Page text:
Controlling Autumn weeds in lawn
Author: Stefan Palm Date Posted: 26 April 2018
Autumn, leading into winter is a prime time for weeds to begin emerging in your lawn. With the extra moisture around and with less competition from summer active lawns (as they go into winter dormancy), weeds find the conditions irresistible.
As the weather cools down, weed seeds and bulbs stored in the soil from previous seasons germinate and grow, reminding you once again how persistent they can be!
I've certainly noticed in the last week there has been a surge in the germination of weeds around my garden and I'm fairly certain this rapid germination will continue for the next few weeks as conditions remain warm. My advice would be to wait for another week or two before you start spraying weeds so that you get as many as possible in the one go.
The most common winter weeds are winter grass, sour sobs and of course, the common broad leaf weeds like thistle, dandelion, creeping oxalis, clover and bindi eye. Have a look at our handy Weed Identification Chart to see which type of weeds you have!
There are some things that encourage excessive weeds like very low mowing, insufficient fertiliser and inadequate watering which can weaken the stand resulting in any bare spaces quickly being colonised by weeds. Ineffective control measures in previous years can also lead to weed numbers increasing. They do this by flowering and dropping their seeds in the soil, ready to germinate when the conditions are right.
Most weeds in a lawn containing couch, buffalo or kikuyu grass are easily controlled by spraying with a selective herbicide. The type of herbicide you use will depend on the weed you are targeting.
For broad leaf weeds, use a product containing MCPA and Bromoxynil such as Amgrow Bin-Die. This sort of chemical is selective which means it is especially designed to be sprayed all over the lawn. It will target the weeds and will not affect the grass you are spraying. Generally speaking, broadleaf herbicides take around 10-14 days to kill the weeds.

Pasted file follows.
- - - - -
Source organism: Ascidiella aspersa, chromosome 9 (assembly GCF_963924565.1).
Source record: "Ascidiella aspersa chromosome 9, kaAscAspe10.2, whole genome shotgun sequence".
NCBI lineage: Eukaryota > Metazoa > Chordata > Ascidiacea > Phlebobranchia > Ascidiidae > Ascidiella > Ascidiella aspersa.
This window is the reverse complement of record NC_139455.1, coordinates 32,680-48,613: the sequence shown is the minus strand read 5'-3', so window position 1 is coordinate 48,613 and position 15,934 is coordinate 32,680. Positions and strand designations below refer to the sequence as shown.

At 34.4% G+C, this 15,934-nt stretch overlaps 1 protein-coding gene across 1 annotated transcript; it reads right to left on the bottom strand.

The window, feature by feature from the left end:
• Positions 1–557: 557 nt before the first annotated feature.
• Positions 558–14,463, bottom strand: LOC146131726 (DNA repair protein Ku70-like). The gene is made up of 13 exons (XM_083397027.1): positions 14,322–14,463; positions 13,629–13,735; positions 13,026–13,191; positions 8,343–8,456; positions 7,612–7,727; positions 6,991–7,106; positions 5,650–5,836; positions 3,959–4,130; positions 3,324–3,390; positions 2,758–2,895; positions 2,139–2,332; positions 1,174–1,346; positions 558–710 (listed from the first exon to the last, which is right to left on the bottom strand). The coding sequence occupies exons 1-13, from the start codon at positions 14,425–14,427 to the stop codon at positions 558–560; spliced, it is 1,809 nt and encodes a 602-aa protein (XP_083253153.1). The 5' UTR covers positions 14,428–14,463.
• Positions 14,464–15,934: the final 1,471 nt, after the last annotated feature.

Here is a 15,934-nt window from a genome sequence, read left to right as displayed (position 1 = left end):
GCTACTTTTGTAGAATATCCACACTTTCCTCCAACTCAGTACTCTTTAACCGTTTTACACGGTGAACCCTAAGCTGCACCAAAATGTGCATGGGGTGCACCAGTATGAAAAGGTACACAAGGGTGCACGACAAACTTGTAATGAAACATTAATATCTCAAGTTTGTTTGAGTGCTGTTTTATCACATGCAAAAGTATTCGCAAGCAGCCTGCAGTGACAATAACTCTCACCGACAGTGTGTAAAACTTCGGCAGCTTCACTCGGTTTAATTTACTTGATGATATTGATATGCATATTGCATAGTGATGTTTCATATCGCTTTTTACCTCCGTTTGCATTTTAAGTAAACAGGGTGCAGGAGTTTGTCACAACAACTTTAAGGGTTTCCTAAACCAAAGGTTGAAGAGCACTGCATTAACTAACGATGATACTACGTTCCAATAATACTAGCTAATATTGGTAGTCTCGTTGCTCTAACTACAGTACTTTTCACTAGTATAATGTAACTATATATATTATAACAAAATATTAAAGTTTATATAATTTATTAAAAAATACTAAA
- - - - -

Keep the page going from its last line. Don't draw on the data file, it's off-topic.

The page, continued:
Wintergrass is just starting to emerge now as the weather begins to cool down. Wintergrass can be controlled by using a herbicide containing propyzamide such as David Grays Winter Grass Killer. Follow the instructions carefully and make sure you spray evenly over the whole lawn area. Wintergrass killer is also a selective herbicide and is safe to use on couch and buffalo lawns (in WA). As this chemical is soil activated, it is important that the sprayed area is watered within 24 hours of spraying. If you have wintergrass growing in kikuyu, then you can't use a propyzamide based chemical as a control measure. Your only option here is to wait till February and apply a pre-emergent herbicide such as pendi pro which will kill the seeds of the wintergrass weed before they have a chance to germinate next Autumn. Click here for more info on pre-emergent control of wintergrass.
To some degree, weeds will always be an uninvited guest in your lawn at different times of the year but with some vigilance, you can get on top of them. For more advice on controlling or identifying weeds, give us a call on 8298 0555.
Winter Grass Killer applicationBy: Peter on 6 June 2018Is it possible to apply David Grays Winter Grass Killer with a watering can? This would help get it into the soil quicker than spraying it on. I would still follow up with a deep watering.
Paul Munns Instant Lawn Response
Hi Peter, Yes it is OK to apply DG's Wintergrass Killer with a watering can. The most essential step is to water it in as per the directions on the box. Regards, Stefan
Winter grass killer on buffalo grass in SABy: Tania on 12 March 2018<p>Noticed David Grays winter grass killer is suitable for buffalo but only in WA. Can I use it in Adelaide on buffalo grass?</p>
Paul Munns Instant Lawn Response
I see you've carefully read the label! It is exactly as you say and I have it on authority that the reason for this is due to Adelaides typically heavy clay soils compared to WA's sandy soils. This has an effect on how the chemical reacts in the soil which can effect how it reacts with the turf variety. Buffalo is sensitive to chemicals so this is the reason for this advice on the label. I would always follow the label.